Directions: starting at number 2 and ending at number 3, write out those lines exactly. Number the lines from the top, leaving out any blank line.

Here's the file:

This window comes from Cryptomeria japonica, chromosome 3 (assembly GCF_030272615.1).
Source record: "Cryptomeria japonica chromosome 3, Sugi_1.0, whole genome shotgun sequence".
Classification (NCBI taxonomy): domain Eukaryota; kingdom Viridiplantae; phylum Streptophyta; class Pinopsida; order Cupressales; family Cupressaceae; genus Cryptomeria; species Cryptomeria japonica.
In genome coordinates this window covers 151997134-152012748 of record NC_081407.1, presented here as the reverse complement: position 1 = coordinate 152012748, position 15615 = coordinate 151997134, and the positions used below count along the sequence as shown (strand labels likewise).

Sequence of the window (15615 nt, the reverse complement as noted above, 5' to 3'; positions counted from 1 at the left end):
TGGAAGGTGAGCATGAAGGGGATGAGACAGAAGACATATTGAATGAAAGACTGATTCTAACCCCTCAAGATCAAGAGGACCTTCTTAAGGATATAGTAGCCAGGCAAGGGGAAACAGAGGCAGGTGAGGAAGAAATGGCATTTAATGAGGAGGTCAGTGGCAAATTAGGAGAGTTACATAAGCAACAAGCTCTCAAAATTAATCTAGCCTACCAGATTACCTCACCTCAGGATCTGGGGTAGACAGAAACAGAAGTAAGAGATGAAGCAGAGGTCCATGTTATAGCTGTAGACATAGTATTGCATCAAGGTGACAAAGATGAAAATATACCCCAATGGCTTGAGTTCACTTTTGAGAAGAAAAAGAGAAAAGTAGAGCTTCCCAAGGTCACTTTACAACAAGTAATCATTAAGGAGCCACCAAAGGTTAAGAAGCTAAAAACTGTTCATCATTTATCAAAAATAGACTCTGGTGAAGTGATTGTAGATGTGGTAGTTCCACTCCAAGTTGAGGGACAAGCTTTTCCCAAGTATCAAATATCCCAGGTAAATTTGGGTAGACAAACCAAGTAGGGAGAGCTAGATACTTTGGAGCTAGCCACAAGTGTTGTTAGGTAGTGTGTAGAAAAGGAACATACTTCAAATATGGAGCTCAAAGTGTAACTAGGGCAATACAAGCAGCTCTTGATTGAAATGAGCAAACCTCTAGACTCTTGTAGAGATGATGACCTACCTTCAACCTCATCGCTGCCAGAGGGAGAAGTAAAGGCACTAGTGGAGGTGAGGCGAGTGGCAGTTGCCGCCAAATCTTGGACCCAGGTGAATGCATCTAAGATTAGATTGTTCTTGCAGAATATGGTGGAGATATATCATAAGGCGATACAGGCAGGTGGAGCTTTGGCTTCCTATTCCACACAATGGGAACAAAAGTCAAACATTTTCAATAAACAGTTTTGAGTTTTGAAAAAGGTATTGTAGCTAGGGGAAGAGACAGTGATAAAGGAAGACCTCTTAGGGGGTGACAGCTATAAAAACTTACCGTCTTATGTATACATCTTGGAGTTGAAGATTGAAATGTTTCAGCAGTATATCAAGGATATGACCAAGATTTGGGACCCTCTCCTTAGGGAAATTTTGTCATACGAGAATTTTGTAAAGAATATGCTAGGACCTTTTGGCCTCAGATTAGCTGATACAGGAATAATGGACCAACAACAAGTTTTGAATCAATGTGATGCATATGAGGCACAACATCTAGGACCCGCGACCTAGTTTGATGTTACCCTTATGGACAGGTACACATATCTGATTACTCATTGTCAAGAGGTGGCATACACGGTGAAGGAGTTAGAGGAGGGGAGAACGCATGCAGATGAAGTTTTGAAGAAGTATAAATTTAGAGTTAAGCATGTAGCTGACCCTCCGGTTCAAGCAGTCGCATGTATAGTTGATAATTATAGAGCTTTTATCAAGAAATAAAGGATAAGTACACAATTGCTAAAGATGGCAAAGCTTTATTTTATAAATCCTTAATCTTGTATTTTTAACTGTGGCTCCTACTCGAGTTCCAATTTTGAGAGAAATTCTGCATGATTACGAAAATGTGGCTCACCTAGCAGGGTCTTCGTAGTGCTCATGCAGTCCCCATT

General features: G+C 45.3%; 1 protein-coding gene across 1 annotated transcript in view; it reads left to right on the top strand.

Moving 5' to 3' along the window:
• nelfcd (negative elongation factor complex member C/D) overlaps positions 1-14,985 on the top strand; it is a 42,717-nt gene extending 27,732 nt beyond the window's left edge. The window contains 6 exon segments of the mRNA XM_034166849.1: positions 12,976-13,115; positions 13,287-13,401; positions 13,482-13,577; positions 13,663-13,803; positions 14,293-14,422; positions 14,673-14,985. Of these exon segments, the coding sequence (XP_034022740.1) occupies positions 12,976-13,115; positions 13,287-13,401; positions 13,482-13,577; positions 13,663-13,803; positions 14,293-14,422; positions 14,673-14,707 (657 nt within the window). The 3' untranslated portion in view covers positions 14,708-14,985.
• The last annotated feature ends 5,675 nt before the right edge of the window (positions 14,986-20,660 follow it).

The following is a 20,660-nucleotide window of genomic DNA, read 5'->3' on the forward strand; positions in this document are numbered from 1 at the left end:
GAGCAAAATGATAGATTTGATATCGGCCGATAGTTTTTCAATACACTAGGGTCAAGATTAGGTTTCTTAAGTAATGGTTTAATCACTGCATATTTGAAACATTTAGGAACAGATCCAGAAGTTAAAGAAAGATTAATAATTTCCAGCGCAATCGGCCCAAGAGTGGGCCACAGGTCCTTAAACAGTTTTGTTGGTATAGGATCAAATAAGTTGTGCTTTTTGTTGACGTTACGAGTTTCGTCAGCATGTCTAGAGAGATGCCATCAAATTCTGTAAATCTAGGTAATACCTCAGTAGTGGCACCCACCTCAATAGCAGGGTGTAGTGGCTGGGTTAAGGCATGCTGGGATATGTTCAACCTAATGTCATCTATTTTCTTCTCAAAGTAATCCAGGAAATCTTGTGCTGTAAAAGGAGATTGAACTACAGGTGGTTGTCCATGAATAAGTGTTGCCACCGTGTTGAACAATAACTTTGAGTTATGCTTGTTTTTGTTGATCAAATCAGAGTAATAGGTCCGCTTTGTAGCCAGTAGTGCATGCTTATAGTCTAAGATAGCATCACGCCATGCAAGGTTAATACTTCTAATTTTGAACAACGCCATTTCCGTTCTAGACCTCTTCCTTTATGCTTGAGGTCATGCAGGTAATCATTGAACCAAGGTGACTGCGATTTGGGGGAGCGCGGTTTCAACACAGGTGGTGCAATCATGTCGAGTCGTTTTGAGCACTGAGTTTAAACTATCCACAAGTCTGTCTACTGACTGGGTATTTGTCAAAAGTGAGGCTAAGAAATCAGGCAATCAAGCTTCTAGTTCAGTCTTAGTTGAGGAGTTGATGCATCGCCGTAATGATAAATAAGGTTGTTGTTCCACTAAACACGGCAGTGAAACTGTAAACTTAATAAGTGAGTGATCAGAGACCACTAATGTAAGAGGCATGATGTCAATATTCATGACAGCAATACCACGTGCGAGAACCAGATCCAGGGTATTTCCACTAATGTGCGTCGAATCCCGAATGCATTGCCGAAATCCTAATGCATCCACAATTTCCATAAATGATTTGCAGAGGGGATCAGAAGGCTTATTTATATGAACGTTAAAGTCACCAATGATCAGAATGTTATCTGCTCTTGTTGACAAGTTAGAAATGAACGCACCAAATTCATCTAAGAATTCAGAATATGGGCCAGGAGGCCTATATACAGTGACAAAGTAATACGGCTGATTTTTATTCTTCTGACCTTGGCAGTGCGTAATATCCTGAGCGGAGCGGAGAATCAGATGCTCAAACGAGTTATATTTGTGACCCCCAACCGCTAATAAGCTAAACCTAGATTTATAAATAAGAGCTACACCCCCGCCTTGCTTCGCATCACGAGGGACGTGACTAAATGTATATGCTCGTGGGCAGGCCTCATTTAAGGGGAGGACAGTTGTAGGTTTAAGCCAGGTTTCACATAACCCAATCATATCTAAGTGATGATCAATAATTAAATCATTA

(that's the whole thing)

Source record: "Cryptomeria japonica chromosome 3, Sugi_1.0, whole genome shotgun sequence".
Classification (NCBI taxonomy): domain Eukaryota; kingdom Viridiplantae; phylum Streptophyta; class Pinopsida; order Cupressales; family Cupressaceae; genus Cryptomeria; species Cryptomeria japonica.